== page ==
How the City scape is creatated can be totally upto you. If you wish they can be shuffled (shuffle only one Special location card in) or be generated in a very narrative way. But I highly recommend you shuffle the cards as the territories won’t balance out across the board and may give some players an unfair disadvantage. The rules book gives you three main ways to set up the game depending on if you have 1-4 players. But I see no reason why you can’t play the game in teams of players. But again I see no reason why you can’t do your own thing. Randomising the cards will help to balance the two types of campaign points you will earn in the game.

Poor Cityscape Example

As you can see the points don’t balance out very well if 4 players were to start out in each courner. But this could be rolled for randomly and could make for some interesting narrative story lines.

A Balanced Example of a Cityscape layout. Randomly drawn out from a shuffled deck.

Next the Random event card for the start of the first campaign round is drawn randomly after shuffling the deck.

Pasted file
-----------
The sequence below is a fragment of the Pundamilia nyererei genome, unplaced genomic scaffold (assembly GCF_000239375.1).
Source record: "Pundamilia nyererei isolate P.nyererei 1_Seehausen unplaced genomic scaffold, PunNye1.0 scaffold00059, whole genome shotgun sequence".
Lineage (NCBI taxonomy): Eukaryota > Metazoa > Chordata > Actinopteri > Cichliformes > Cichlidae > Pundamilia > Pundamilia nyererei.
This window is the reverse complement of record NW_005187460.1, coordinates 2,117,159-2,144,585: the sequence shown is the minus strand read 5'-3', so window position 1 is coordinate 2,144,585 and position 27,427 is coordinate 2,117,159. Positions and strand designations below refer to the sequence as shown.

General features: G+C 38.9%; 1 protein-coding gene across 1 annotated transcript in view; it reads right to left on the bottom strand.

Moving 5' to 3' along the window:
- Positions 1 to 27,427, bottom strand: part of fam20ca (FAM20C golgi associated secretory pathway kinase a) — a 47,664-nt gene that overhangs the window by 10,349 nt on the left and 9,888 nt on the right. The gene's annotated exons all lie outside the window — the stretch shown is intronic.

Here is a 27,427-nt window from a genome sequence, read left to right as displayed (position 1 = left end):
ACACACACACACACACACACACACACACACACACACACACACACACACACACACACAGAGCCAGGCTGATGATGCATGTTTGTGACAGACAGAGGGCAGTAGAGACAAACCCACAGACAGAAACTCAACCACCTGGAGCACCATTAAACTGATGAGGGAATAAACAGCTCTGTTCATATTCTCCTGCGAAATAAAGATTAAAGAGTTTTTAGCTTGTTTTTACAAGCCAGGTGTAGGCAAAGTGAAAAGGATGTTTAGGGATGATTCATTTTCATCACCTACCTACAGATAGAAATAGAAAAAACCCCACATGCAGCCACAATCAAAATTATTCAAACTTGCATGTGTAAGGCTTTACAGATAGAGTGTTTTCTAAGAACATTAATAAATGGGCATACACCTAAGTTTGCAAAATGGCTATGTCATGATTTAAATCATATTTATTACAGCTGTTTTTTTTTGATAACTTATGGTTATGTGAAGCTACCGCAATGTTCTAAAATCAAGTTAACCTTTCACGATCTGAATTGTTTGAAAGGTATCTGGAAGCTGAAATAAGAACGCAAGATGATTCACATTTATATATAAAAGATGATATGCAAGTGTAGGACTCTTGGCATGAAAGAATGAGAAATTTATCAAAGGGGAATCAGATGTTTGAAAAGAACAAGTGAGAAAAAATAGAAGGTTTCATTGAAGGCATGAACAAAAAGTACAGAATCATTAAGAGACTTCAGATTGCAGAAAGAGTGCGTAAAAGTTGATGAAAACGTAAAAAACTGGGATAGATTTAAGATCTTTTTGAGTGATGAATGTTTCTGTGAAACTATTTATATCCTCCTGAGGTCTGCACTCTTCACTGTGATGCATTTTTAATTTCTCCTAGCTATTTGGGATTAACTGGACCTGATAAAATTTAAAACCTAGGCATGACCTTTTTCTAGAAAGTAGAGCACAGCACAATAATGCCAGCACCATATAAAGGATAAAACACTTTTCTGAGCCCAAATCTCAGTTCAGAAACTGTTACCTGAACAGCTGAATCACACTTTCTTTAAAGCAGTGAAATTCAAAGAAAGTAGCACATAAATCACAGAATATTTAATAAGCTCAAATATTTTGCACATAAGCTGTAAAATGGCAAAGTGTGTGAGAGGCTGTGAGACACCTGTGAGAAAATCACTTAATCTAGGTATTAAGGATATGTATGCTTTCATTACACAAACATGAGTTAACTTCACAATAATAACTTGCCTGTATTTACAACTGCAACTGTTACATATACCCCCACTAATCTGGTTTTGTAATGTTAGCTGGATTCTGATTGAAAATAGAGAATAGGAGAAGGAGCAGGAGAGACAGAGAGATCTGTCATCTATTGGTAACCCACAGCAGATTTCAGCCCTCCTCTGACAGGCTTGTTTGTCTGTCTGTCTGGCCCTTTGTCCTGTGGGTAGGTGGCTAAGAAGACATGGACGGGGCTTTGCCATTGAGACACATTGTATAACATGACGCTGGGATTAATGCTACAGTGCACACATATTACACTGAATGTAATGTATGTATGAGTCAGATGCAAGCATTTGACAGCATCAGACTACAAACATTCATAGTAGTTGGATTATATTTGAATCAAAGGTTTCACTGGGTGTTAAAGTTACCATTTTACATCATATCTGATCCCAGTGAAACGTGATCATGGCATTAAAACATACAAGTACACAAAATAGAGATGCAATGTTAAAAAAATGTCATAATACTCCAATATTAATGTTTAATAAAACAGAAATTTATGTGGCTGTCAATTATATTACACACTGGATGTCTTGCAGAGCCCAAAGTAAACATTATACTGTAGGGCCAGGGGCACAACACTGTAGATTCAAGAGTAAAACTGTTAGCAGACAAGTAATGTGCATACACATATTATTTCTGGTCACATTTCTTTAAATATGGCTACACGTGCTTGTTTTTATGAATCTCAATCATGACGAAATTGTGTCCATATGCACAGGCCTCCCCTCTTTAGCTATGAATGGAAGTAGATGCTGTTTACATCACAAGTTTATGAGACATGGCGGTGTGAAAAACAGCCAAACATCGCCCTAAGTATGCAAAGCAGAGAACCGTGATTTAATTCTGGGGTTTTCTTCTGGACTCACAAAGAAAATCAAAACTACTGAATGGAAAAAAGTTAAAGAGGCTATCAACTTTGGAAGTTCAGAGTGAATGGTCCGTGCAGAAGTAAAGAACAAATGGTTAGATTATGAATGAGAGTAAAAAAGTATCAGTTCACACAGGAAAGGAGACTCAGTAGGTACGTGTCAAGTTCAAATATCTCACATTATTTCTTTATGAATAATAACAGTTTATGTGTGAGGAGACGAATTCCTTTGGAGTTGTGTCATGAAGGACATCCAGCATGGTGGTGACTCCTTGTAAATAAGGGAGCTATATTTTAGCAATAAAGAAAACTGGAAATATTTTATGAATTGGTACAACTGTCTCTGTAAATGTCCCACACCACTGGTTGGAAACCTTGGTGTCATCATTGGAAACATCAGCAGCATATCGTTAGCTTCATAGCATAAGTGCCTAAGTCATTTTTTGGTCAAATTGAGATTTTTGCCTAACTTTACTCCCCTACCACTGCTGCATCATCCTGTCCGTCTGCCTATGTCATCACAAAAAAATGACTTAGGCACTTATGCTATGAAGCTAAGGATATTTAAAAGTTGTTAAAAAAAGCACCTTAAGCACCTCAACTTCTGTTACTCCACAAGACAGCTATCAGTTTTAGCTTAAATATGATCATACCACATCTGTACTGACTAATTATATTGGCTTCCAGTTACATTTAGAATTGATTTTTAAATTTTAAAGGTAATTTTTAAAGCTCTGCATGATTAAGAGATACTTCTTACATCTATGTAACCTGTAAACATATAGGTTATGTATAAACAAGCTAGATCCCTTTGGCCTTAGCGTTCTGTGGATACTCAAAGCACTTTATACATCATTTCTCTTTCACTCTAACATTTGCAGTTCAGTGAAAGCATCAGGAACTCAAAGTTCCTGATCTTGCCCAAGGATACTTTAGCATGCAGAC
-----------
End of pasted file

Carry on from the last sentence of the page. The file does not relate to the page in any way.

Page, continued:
That’s going to be annoying….

Next you decide on starting territories. There are several ways to do this….

Set up 1 – Under Siege.

2 player Campaign. The Special Location would be in the middle of the Cityscape. This Cityscape has a specific Strategic Goal.

Set up 2 – Urban Conquest.

2 to 4 player campaign. Rolling the highest 3 D6 determines the order of choice and vying for position.

Set up 3 – Scattered Outposts.

2 to 4 player campaign. Players roll 3 D6 again to decide in which order players choose their territories. This campaign has its own Strategic goal too.

Once the territories/Campaign set up is complete, the only thing left to do before we moor off and charge our weapon systems is placing the relevant Strategic goal in it’s slot.

Two phases need to be concluded before the Campaign round is over. The Action phase and the Strategic phase.

The Action phase: Players all make a decision on if they will; Assault, Hold, Reconnoitre, Advance or Reinforce. How one player decides to what the other player may decide will depend on which mission is played when referencing the matrix within the booklet mentioned earlier. Players must take note obviously of who they played and who won and if the Warlord was slain during the game. Results earn you Glory points. At the start of any action phase all players have 0 Glory points but a win gets you 3 points and a draw 1 point and a loss 1 point. If the Enemy Warlord was slain that is one point also. At the end of the Strategy Phase all players Glory points go to 0 once more.